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  1. #1

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    Early Riser - praise for an honest photographer

    Somewhere, in that incredibly long and convoluted thread about the price of photographic prints, Early Riser describes the grind he goes through professionally for several months of the year. Then he sort of casually throws in that in a good year he may get 8 usable images (out of hundreds, or perhaps thousands, of shots). Anyone who admits that is a REAL photographer, in my book. (Some years I don't get any! Last year, 2005, I only had ONE real keeper, and a dozen "not bads.")

  2. #2
    roteague's Avatar
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    Christopher Burkett says that he only has 250 images from a life time of shooting - he is mid-50s I believe.
    Robert M. Teague
    www.visionlandscapes.com
    www.apug.org/forums/portfolios.php?u=2235

    "A man who works with his hands is a laborer; a man who works with his hands and his brain is a craftsman; a man who works with his hands and his brain and his heart is an artist" -- Louis Nizer

  3. #3
    Michel Hardy-Vallée's Avatar
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    AA could pull 12 good photos a year, he used to say.
    Using film since before it was hip.


    "One of the most singular characters of the hyposulphites, is the property their solutions possess of dissolving muriate of silver and retaining it in considerable quantity in permanent solution" — Sir John Frederick William Herschel, "On the Hyposulphurous Acid and its Compounds." The Edinburgh Philosophical Journal, Vol. 1 (8 Jan. 1819): 8-29. p. 11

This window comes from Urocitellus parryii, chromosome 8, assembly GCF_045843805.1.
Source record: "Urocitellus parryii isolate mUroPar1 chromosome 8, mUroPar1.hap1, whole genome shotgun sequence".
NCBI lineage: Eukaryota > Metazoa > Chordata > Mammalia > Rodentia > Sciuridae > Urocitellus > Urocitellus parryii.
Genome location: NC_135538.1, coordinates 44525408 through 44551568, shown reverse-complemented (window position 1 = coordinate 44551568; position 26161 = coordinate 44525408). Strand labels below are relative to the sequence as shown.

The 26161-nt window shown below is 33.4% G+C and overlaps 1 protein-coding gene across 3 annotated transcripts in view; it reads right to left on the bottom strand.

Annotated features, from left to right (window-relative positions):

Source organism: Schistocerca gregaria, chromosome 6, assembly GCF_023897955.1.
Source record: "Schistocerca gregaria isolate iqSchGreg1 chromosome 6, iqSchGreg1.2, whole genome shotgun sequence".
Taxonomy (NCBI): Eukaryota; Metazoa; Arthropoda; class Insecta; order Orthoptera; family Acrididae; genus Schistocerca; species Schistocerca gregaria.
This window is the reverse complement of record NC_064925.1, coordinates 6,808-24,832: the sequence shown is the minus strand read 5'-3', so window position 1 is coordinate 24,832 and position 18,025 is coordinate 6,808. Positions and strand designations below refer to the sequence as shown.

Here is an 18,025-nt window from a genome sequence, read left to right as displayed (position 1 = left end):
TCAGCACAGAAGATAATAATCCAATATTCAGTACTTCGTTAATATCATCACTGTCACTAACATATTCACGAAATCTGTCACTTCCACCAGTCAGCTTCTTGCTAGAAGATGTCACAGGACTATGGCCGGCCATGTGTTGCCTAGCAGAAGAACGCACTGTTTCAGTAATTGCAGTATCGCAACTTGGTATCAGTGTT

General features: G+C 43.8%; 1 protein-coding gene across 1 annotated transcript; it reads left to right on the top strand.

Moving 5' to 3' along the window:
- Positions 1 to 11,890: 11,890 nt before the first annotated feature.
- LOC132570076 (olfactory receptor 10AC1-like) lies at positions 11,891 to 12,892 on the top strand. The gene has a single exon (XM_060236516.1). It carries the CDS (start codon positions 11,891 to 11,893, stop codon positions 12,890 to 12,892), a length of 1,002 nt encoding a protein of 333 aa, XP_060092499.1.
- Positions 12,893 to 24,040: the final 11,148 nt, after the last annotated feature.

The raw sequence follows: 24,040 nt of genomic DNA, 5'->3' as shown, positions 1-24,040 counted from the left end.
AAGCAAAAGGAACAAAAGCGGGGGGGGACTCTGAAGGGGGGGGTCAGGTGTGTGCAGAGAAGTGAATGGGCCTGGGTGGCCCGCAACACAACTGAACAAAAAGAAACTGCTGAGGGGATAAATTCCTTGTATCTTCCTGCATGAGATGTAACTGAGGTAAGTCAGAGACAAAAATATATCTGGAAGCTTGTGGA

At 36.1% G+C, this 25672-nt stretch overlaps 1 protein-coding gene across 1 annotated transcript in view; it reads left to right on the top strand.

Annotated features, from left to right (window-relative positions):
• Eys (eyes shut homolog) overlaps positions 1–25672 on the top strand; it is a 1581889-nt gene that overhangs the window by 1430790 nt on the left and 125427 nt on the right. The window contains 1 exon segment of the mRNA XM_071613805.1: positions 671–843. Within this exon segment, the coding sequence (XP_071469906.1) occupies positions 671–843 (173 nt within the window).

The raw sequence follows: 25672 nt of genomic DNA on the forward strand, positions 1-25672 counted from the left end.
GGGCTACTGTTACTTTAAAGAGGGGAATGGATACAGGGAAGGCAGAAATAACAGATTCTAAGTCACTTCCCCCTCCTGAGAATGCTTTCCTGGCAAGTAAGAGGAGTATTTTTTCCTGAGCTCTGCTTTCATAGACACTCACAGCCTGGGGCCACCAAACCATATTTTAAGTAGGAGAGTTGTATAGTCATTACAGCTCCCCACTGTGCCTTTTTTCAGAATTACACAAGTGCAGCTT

My APUG Portfolio

  4. #4
    esanford's Avatar
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    Quote Originally Posted by Bill Mitchell
    Somewhere, in that incredibly long and convoluted thread about the price of photographic prints, Early Riser describes the grind he goes through professionally for several months of the year. Then he sort of casually throws in that in a good year he may get 8 usable images (out of hundreds, or perhaps thousands, of shots). Anyone who admits that is a REAL photographer, in my book. (Some years I don't get any! Last year, 2005, I only had ONE real keeper, and a dozen "not bads.&quot
    I 2nd that emotion....
    Often wrong, but never in doubt!

  5. #5
    MurrayMinchin's Avatar
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    I hear ya!

    Funny thing is, the ones that don't make the grade this year were probably keepers a few years ago. There are prescious few images of mine from the early days that can comfortably hang beside my later work.

    Murray
    _________________________________________
    Note to self: Turn your negatives into positives.

  6. #6
    KenM's Avatar
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    Last year, I think I got 3 images that I'm very happy with, and probably about 6-7 that I like. I have no idea how many sheets I burned last year, but it was probably close to 200.

    That's about a 2% success rate overall.

    Wow.

    Murray, you're right - as time goes by, the level of expectation continually goes up. That certainly makes it harder to get those keepers, that's for sure.
    Cheers!

    -klm.

  7. #7

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    Quote Originally Posted by MurrayMinchin
    I hear ya!

    Funny thing is, the ones that don't make the grade this year were probably keepers a few years ago. There are prescious few images of mine from the early days that can comfortably hang beside my later work.

    Murray